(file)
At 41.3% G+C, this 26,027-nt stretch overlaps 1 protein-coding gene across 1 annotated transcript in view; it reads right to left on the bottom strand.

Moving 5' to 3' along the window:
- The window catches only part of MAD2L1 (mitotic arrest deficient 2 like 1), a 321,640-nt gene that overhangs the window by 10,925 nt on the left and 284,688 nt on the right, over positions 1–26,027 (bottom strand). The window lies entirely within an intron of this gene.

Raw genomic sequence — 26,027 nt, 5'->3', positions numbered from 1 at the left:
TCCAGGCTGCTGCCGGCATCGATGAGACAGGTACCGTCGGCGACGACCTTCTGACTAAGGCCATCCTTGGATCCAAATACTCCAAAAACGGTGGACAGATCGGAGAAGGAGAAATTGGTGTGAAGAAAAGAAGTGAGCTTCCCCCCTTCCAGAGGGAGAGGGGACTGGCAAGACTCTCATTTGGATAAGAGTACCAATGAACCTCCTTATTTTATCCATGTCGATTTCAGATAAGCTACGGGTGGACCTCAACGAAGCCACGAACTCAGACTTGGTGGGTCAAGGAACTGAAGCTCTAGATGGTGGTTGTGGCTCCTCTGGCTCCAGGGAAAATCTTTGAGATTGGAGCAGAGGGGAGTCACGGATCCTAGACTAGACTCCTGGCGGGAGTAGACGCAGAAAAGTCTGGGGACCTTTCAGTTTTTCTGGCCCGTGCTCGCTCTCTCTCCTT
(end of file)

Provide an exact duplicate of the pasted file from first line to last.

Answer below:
At 41.3% G+C, this 26,027-nt stretch overlaps 1 protein-coding gene across 1 annotated transcript in view; it reads right to left on the bottom strand.

Moving 5' to 3' along the window:
- The window catches only part of MAD2L1 (mitotic arrest deficient 2 like 1), a 321,640-nt gene that overhangs the window by 10,925 nt on the left and 284,688 nt on the right, over positions 1–26,027 (bottom strand). The window lies entirely within an intron of this gene.

Raw genomic sequence — 26,027 nt, 5'->3', positions numbered from 1 at the left:
TCCAGGCTGCTGCCGGCATCGATGAGACAGGTACCGTCGGCGACGACCTTCTGACTAAGGCCATCCTTGGATCCAAATACTCCAAAAACGGTGGACAGATCGGAGAAGGAGAAATTGGTGTGAAGAAAAGAAGTGAGCTTCCCCCCTTCCAGAGGGAGAGGGGACTGGCAAGACTCTCATTTGGATAAGAGTACCAATGAACCTCCTTATTTTATCCATGTCGATTTCAGATAAGCTACGGGTGGACCTCAACGAAGCCACGAACTCAGACTTGGTGGGTCAAGGAACTGAAGCTCTAGATGGTGGTTGTGGCTCCTCTGGCTCCAGGGAAAATCTTTGAGATTGGAGCAGAGGGGAGTCACGGATCCTAGACTAGACTCCTGGCGGGAGTAGACGCAGAAAAGTCTGGGGACCTTTCAGTTTTTCTGGCCCGTGCTCGCTCTCTCTCCTT